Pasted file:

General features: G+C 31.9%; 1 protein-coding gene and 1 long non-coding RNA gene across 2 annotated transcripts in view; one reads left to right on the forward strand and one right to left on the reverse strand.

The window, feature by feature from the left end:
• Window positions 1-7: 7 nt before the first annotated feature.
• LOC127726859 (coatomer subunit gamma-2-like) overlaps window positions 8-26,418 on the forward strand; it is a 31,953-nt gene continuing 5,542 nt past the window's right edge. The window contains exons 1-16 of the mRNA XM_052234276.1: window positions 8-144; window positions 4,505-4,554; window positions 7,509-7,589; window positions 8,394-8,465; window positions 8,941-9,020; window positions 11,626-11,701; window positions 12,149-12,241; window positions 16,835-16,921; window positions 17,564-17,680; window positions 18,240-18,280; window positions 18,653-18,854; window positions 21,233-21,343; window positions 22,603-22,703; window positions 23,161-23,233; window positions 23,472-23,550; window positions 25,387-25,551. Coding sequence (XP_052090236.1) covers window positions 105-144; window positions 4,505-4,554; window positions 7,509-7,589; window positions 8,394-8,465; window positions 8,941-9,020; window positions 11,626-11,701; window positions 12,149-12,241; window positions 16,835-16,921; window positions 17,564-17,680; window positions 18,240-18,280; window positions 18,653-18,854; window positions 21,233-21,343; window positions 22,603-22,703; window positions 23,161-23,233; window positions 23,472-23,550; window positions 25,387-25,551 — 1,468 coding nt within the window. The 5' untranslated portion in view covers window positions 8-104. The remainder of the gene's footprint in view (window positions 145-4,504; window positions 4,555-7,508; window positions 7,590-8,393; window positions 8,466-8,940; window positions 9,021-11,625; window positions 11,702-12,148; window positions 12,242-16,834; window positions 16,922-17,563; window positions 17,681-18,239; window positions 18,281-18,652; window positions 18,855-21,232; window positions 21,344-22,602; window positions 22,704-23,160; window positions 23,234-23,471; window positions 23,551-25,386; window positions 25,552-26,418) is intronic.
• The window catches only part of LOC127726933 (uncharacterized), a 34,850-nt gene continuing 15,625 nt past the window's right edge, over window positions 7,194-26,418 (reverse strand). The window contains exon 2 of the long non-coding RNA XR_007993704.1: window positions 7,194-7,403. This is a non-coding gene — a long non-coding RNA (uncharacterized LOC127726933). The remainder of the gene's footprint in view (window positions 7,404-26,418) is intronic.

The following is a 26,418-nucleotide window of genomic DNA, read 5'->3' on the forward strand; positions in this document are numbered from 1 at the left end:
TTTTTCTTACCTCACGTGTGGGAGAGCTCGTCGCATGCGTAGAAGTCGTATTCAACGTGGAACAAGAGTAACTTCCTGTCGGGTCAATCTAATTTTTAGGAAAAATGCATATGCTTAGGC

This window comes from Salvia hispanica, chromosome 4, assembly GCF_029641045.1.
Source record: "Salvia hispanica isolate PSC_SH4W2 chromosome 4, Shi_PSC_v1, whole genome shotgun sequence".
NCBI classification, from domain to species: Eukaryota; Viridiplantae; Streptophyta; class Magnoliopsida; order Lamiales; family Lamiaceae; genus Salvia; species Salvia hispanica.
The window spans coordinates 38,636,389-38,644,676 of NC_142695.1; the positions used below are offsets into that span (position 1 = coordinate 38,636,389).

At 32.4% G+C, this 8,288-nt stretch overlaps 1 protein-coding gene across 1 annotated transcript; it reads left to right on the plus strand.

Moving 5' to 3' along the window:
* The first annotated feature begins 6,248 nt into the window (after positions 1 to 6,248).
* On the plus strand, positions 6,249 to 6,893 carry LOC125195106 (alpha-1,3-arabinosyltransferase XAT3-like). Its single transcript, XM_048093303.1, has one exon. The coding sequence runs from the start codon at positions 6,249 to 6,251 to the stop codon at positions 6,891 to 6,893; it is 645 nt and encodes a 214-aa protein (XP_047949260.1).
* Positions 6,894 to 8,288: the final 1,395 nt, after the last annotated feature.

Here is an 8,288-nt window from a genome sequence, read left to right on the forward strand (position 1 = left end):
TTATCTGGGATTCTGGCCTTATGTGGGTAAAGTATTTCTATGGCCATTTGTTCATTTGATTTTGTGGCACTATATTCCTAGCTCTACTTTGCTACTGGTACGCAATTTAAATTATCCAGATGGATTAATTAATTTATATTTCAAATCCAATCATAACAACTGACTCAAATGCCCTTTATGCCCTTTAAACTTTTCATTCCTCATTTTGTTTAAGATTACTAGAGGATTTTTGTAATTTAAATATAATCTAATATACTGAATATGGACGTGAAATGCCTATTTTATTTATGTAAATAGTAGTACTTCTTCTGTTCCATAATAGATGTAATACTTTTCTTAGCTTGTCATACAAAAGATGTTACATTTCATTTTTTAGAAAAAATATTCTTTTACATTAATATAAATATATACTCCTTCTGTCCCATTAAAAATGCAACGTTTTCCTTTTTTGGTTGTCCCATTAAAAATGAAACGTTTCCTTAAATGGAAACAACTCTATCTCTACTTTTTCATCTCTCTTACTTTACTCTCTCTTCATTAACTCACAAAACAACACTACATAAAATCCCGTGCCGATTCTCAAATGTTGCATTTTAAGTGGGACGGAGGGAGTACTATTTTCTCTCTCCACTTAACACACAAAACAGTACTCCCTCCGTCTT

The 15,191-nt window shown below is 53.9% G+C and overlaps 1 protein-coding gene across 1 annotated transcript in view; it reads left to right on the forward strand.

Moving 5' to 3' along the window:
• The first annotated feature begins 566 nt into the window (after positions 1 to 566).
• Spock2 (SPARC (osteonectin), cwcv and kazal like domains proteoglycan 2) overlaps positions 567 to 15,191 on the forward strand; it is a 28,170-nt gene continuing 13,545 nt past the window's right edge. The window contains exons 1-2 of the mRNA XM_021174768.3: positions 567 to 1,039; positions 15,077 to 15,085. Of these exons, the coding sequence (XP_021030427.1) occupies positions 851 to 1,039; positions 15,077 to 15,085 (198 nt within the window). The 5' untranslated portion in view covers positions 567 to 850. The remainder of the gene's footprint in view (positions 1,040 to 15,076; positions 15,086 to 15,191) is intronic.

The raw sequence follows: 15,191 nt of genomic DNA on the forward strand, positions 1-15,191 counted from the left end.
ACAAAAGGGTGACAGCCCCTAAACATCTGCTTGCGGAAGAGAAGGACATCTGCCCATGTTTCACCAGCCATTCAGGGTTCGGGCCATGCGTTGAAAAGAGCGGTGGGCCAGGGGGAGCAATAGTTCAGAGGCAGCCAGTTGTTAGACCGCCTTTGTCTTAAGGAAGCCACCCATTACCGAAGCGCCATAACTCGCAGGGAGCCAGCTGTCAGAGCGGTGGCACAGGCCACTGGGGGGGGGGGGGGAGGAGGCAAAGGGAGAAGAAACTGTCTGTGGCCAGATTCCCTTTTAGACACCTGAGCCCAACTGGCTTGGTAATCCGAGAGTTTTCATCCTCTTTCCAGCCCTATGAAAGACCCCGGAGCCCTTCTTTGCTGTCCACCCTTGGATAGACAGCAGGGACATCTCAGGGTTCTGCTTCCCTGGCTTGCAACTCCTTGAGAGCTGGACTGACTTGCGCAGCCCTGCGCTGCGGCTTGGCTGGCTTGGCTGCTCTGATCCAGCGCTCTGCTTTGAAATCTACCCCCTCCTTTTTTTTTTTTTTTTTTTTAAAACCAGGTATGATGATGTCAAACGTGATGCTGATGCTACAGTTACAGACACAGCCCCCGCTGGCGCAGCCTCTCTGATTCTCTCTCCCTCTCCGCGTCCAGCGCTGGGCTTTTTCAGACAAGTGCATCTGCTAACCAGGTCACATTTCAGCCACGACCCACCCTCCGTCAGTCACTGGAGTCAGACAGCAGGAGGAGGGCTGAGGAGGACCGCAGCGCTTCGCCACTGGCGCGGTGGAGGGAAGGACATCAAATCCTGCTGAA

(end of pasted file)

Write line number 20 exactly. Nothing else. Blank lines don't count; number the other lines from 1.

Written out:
Moving 5' to 3' along the window: